The Connecticut Invasive Plant Working Group (CIPWG) 2016 Invasive Plant Symposium was held on Tuesday, October 11, 2016 at the Student Union, University of Connecticut in Storrs, CT. The theme of the symposium was: Invasive Plants in Our Changing World: Learn from the Past, Prepare for the Future. The 8th biennial conference featured national, regional, and local experts as well as citizen volunteers sharing practical solutions for invasive plant management and actions needed to promote native species and improve wildlife habitat. Nationally-recognized Keynote speaker, Jil Swearingen, co-author of Plant Invaders of Mid-Atlantic Natural Areas presented, “We’re Moving on Up: Invasive Plants Heading North”. Karl Wagener, Executive Director of the Connecticut Council on Environmental Quality, spoke on “Connecticut’s Future: Rooted in Choice”. William Hyatt, Vice Chair of the Connecticut Invasive Plants Council, provided a legislative update. Charlotte Pyle, recently retired from the USDA Natural Resources Conservation Service delivered closing remarks.
Concurrent afternoon sessions included:
- What Are Other States Doing? Panel discussion with New England invasive plant experts
- Native Plants for our Pollinators – Creating a balanced and healthy pollinator environment
- Management of Key Invasives: Success Stories and Progress Reports
- Biological Control: No Animal Too Small – Valuable invasive plant management tools
- Aquatic Invasive Plants – Updates on Hydrilla and other new aquatic invasive plant threats
- Plants to Watch Out For – The new invasives that threaten our borders
Research and management posters, an invasive plant identification area, and other educational exhibits were featured throughout the day.
Visit the 2016 Symposium page to view presentations
“Celebrating Connecticut’s Landscape”: Fall Foliage Tour was held on Sunday October 2, 2016. The tour began at Sessions Woods Wildlife Management Area in Burlington, CT. Participants learned about Connecticut’s native plants, habitats, and invasive plant management. Tour leaders were: DEEP Wildlife Biologist Peter Picone, UConn Forester Tom Worthley, Dr. Jeff Ward CAES , Charlotte Pyle, Ecologist, David Irvin, CTDEEP Forester, Bill Moorhead , Botanist, and Jason Marshall (Conservationist/Sportsman).
Special thanks to Northwest Connecticut Sportman’s Council (NWCSC) for a grant towards the rental of the tour bus.
USDA FY2016 grant and partnership programs for invasive species has been updated: http://www.invasivespeciesinfo.gov/toolkit/grantsusda.shtml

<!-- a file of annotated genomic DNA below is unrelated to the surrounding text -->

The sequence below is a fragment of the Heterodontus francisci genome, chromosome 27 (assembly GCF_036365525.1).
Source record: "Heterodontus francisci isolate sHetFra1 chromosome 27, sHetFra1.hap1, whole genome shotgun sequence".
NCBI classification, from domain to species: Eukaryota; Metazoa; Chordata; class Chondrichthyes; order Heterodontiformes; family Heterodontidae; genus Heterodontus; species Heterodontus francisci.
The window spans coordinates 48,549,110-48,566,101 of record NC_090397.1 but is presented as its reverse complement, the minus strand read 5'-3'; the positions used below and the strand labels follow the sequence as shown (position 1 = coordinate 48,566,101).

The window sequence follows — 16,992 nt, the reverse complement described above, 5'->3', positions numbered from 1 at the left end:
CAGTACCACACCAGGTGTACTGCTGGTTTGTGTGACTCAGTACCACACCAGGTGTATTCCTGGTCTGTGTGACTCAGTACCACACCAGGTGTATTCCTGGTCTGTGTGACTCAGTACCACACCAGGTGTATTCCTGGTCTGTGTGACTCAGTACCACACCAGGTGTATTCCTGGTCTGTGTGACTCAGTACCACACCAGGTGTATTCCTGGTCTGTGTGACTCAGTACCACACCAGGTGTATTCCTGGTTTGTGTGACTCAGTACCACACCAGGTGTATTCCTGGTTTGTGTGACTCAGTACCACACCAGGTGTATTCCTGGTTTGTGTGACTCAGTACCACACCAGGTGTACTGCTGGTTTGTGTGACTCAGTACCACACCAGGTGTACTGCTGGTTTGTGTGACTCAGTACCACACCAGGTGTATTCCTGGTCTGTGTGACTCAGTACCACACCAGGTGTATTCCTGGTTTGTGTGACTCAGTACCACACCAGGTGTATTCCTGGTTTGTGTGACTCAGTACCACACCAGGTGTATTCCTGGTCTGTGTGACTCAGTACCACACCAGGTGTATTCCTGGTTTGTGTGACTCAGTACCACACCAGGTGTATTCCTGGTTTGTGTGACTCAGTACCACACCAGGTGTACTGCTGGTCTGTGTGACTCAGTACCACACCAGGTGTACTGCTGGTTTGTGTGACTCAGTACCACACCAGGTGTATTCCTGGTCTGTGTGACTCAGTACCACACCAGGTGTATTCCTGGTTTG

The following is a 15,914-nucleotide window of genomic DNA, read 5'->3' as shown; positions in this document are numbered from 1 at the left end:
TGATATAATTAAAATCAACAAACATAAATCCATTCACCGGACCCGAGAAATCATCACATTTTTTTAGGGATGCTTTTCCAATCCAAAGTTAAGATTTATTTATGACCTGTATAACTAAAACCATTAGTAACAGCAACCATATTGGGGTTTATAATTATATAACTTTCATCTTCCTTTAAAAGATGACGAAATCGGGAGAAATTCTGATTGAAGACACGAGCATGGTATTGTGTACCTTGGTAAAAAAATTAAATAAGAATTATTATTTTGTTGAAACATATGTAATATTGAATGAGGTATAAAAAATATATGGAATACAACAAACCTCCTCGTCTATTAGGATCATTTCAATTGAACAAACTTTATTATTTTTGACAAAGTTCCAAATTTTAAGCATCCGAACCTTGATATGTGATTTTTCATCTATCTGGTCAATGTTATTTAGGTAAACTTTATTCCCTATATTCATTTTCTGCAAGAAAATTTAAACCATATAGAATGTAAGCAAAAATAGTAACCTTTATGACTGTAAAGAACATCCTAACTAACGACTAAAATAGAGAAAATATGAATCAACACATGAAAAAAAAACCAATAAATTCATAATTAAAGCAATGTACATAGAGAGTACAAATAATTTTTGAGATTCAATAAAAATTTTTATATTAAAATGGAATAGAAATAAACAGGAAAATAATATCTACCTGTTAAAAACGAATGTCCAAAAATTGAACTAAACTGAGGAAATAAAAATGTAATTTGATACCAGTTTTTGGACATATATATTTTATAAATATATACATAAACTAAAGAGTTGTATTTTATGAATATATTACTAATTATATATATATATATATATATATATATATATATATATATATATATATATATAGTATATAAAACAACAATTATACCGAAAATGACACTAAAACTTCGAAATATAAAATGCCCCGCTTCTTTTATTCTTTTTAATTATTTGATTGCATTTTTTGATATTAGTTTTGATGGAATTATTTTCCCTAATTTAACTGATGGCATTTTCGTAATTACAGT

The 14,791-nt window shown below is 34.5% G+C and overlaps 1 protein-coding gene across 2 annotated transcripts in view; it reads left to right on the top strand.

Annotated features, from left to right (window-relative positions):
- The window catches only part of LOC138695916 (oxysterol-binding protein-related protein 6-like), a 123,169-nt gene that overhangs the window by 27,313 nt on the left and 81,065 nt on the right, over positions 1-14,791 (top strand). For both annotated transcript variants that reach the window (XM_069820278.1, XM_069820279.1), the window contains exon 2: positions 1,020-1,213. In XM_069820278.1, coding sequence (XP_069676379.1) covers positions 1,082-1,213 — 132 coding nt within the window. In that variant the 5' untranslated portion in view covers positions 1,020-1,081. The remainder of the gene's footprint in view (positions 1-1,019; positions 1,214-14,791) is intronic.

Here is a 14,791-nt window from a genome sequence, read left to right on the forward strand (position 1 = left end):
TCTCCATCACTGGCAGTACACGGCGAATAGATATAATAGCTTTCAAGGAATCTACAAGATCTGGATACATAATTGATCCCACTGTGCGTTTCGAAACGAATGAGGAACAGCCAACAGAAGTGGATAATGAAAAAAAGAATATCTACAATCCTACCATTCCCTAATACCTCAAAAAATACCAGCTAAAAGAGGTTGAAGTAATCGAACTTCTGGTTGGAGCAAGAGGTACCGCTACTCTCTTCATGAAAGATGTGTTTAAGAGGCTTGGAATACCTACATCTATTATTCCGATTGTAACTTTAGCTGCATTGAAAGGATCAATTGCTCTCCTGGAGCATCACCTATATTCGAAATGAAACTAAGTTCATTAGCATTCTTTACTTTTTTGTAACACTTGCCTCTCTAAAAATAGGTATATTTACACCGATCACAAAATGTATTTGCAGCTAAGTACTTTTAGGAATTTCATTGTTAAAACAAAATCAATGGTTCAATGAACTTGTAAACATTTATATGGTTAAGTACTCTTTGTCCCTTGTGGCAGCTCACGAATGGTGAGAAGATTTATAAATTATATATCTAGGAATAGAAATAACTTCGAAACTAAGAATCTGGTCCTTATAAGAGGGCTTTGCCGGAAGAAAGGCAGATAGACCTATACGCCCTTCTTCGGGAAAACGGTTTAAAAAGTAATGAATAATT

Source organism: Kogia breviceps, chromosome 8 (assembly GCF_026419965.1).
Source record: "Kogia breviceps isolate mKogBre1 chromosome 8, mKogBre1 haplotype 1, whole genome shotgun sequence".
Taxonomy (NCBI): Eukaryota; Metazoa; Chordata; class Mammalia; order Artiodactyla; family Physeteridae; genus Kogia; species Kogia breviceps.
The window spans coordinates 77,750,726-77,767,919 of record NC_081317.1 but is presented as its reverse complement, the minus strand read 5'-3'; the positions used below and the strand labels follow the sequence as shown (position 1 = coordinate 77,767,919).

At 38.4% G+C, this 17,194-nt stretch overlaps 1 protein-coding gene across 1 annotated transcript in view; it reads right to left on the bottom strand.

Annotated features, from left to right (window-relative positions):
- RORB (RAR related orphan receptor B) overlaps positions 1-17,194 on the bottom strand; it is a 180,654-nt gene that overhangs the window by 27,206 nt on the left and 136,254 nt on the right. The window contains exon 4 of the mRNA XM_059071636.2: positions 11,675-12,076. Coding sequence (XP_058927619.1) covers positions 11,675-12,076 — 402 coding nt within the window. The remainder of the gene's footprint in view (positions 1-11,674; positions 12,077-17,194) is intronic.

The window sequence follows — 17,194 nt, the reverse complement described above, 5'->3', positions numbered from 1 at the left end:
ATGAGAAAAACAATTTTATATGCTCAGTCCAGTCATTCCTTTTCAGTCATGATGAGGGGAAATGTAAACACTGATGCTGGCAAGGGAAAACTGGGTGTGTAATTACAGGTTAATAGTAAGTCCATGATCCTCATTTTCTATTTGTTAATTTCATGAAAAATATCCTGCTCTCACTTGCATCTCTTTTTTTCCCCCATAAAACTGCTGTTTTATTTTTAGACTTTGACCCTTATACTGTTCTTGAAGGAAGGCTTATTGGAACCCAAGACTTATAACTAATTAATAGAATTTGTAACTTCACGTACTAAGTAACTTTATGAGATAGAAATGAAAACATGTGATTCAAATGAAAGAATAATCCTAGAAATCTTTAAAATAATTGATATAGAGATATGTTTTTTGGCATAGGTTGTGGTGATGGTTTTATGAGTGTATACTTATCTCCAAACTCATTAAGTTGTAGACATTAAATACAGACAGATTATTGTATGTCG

CIPWG was mentioned in the NESAF Quarterly Newsletter. The article is on page 12.
Click here to view the 2015 CIPWG Annual Report, or the 2015 IPC Annual report.
Minutes and presentations from the October 6th General Meeting are now posted here.
The University of Connecticut Daily Campus featured an article on the continuing impact of invasive plant species in Connecticut.
Click on the link to view the online version of the article.
CIPWG would like your help in tracking plants on our Early Detection and Research Lists throughout the growing season. Please visit http://cipwg.uconn.edu/early_detection/ for more information on these plants.
Plants on the Early Detection List are known to be invasive or potentially invasive in Connecticut and are on Connecticut’s list of Invasive and Potentially Invasive Plants. They are known to be present only in relatively low numbers at limited locations in Connecticut. These species should be considered for control and eradication efforts in the state when resources are available.
Plants on the Research List are plants about which more information is desired. This is not a regulatory list or an invasive plant list. Plants are not necessarily listed here prior to inclusion on an invasive plant list. Rather, more information about these plants and their occurrence in the state is desired.
We are particularly interested in new occurrences of plants listed on the Early Detection List. For help with identification of the plants on this list click below for slides:
Please report your findings to the CT Invasive Plant Coordinator at email@example.com. Be sure to include as much detail as you are able (attach photographs if possible) and provide your contact information.
To view the updated map of Mile-a-minute vine (Persicaria perfoliata) distribution in CT click here.
Mile-a-minute vine is a highly invasive annual weed spreading across Connecticut. It outcompetes and overgrows native species, causing ecological and economic harm. The vine scrambles over other vegetation and can climb trees and posts. Mile-a-minute is deserving of its common name and its reputation as “the Kudzu of the North” – a single vine can grow up to 6 inches per day! Mile-a-minute has been banned by the CT Legislature (Sec. 22a-381d of the CT General Statutes makes it illegal to transport, sell, cultivate or distribute the species), but populations are still spreading in natural areas and perhaps in your own backyard!
Please help us find, track and control this plant in Connecticut. With your help, we can organize and coordinate the removal of Mile-a-minute vine before it becomes an even bigger and more costly problem. Identification and contact information can be found at www.mam.uconn.edu.
National Invasive Species Awareness Week is scheduled for February 22-28.
And according to experts with the Weed Science Society of America (WSSA), it’s a topic that deserves our attention. Non-native plants, animals and pathogens can harm humans and the environment and impact our nation’s economy. The damage done by invasive plants alone costs the U.S. an estimated $34.7 billion a year.
For more information on invasive species awareness events occurring across the nation this week visit www.nisaw.org.